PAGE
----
5 Reasons Nature Must Be a Part of Special Needs Homeschooling

Homeschooling can be challenging, but special needs homeschooling adds a whole new level of possible complications. There’s more to consider than just the curriculum.

5 Reasons Nature Must Be a Part of Special Needs Homeschooling

Having raised four special needs kids myself, I have had to factor in sensory issues, regulation and transition issues, meltdowns, and more. When you homeschool an entire family, it’s easy to burn out trying to meet the needs of all your children, not just the special needs homeschooling.

So, I found that nature offers tremendous opportunities for satisfying all the various physical, cognitive, and social/emotional needs of special needs children and indeed, all children. Let’s check it out.

Five Reasons to Integrate Nature

Gentle, Calming Sensory Experience

Sometimes, the boisterous, cluttered environment of home can overstimulate a sensitive child. It’s difficult to manage their needs among the needs of other children. That’s where nature-based learning shines. Getting your special needs student outdoors—even if only to read their assigned books—can help them calm down and focus.

After all, most sleep-inducing recordings include nature sounds like waterfalls and running streams, chirping birds or hooting owls, crickets, and others. These sounds and the soft, gentle caress of the wind provide just the right amount of sensory input that allows a special needs child to feel safe and stimulated without being overwhelmed.

Positive Health Benefits of Nature

Some of the benefits of outdoor play include improved health. Many children with special needs have health issues as well, such as eczema, digestive issues, or asthma. But, while some environments may trigger allergies–especially tree pollen, mold, ragweed, or grass—visiting the desert, woods, wetlands, or prairie can minimize reactions. After all, those wild places have fewer triggers than manicured places because they have more female plants to take up the problematic pollen.

Being outdoors helps these children to improve their health as they get more sun, more exercise, better sleep regulation (especially for those with ADHD), and more. I found that time outdoors made my children more robust and it can help your children in the same way.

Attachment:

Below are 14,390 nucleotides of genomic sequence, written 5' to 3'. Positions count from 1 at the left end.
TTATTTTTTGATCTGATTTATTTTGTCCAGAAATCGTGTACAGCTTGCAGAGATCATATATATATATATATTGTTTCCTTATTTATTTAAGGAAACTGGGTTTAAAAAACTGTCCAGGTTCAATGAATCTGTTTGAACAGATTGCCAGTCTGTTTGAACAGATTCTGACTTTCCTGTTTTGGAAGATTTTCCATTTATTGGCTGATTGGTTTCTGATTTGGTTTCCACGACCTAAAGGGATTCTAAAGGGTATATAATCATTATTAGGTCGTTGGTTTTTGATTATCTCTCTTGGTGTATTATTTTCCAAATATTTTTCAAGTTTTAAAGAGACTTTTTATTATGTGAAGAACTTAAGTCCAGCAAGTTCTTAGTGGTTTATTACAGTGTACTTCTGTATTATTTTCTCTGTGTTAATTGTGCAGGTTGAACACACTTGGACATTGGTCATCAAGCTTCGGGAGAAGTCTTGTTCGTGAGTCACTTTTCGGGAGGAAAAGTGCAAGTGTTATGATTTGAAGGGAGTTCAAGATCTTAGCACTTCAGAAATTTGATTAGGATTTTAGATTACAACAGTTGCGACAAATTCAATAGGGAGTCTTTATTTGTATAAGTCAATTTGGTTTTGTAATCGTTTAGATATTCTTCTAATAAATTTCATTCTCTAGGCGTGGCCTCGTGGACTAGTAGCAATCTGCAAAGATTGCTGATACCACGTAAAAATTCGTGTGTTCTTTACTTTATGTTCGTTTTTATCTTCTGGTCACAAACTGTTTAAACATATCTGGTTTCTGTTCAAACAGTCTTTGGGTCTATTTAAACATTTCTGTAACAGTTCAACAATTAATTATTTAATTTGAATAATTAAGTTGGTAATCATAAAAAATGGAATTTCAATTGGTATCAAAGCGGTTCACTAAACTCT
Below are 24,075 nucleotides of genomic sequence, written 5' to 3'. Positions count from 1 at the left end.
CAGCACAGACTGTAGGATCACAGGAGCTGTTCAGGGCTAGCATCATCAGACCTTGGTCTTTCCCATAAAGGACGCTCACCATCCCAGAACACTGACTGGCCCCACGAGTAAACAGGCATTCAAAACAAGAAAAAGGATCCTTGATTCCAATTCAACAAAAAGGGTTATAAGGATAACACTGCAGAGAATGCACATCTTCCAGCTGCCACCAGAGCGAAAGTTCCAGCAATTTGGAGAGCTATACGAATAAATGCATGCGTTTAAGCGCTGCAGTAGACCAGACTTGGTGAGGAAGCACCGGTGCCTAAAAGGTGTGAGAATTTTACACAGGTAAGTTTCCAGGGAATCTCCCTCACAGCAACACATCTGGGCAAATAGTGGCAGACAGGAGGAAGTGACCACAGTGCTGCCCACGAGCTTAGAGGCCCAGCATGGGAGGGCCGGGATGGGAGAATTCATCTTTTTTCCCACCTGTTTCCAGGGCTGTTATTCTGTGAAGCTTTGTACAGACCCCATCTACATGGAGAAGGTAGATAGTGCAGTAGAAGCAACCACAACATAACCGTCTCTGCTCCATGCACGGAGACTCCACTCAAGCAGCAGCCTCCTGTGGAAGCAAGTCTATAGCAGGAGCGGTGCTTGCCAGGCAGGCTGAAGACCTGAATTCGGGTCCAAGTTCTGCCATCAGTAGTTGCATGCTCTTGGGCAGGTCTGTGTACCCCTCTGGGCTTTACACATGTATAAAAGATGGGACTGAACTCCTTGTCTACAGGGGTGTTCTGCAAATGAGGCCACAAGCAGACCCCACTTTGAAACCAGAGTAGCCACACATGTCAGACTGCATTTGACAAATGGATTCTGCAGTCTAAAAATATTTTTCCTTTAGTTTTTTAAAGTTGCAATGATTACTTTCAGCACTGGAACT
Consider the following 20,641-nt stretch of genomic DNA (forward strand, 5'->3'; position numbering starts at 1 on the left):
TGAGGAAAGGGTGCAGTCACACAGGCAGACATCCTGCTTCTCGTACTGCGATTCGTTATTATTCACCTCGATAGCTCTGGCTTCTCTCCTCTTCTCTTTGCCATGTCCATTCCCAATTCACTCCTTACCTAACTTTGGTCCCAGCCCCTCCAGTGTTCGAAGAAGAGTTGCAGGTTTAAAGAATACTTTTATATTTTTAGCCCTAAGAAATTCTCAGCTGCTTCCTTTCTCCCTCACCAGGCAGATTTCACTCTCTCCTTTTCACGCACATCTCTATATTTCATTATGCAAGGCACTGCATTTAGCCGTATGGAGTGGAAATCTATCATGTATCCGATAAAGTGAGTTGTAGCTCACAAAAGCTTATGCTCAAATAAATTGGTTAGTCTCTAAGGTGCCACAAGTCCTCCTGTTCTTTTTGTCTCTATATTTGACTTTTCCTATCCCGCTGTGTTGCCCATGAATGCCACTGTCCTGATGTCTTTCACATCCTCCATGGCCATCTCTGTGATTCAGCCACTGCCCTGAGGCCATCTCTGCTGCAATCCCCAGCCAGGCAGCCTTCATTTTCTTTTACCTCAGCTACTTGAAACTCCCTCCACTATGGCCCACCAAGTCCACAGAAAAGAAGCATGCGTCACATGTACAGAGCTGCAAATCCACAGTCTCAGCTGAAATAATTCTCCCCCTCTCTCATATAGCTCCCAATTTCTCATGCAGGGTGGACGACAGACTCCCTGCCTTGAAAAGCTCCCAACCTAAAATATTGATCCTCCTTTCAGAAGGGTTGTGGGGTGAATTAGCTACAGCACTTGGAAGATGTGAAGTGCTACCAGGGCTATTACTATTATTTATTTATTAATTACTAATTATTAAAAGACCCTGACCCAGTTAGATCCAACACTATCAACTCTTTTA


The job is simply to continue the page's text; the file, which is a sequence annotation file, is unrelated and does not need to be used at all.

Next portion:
Hands-on, Immersive Learning for Special Needs Homeschooling

One of the best things about being in nature is that learning outside inspires new interests through its immersive experience. Our time outdoors included fishing, orienteering, camping, canoeing, and so many other things I can’t even list them all. And trying these things helped inspire them to try other outdoor activities.

We created beautiful family memories as we learned more about the fish we tried to catch and why you use certain bait for one type of fish and not another. When we tried orienteering, we learned a little bit about how people used to find their way around. The age-old question of how you find your way out of a cornfield came up! We also talked about how people navigated ships. These are just a couple of examples of how this type of immersive learning experience can open doors to new connections and interests.

Encourages Imagination and Critical Thinking

Michigan State University says that “Open-ended play materials allow children to make choices, express their creativity, and support their independence.”  Unfortunately, special needs children, particularly autistic children, often struggle with original, imaginative play. They often want to know what the right way is to play with a toy. But, an open-ended toy doesn’t have a predetermined use.

It is only by learning how to play with such toys that they stretch their cognition. So, what better way to encourage imagination and critical thinking skills than the most open-ended and complex environment of all—the outdoors.

Develops Coordination and Movement

And finally, many special needs children struggle with coordination and movement. They often have challenges with sequencing and hand-eye coordination which make sports particularly difficult to play. But, they still need exercise.

In addition, ADHD children need a playground in which to burn off energy and get their minds focused. Nature offers the ultimate in playground equipment, especially if you can get them to the woods. There are all sorts of obstacles to avoid, trees to climb, rocks to jump from, and in endless arrangements. So, how could any kid get bored?

Get your special needs student outdoors for improved learning and behavior this year and see them thrive!

Julie Polanco

About the author

Julie is an author, speaker, podcaster, blogger, and a 20-year veteran homeschooling mom of four--2 boys and 2 girls. When she's not doing any of those things, you might find her skimming her fingers over the surface of Lake Michigan as she glides along in her kayak, singing at the top of her lungs.

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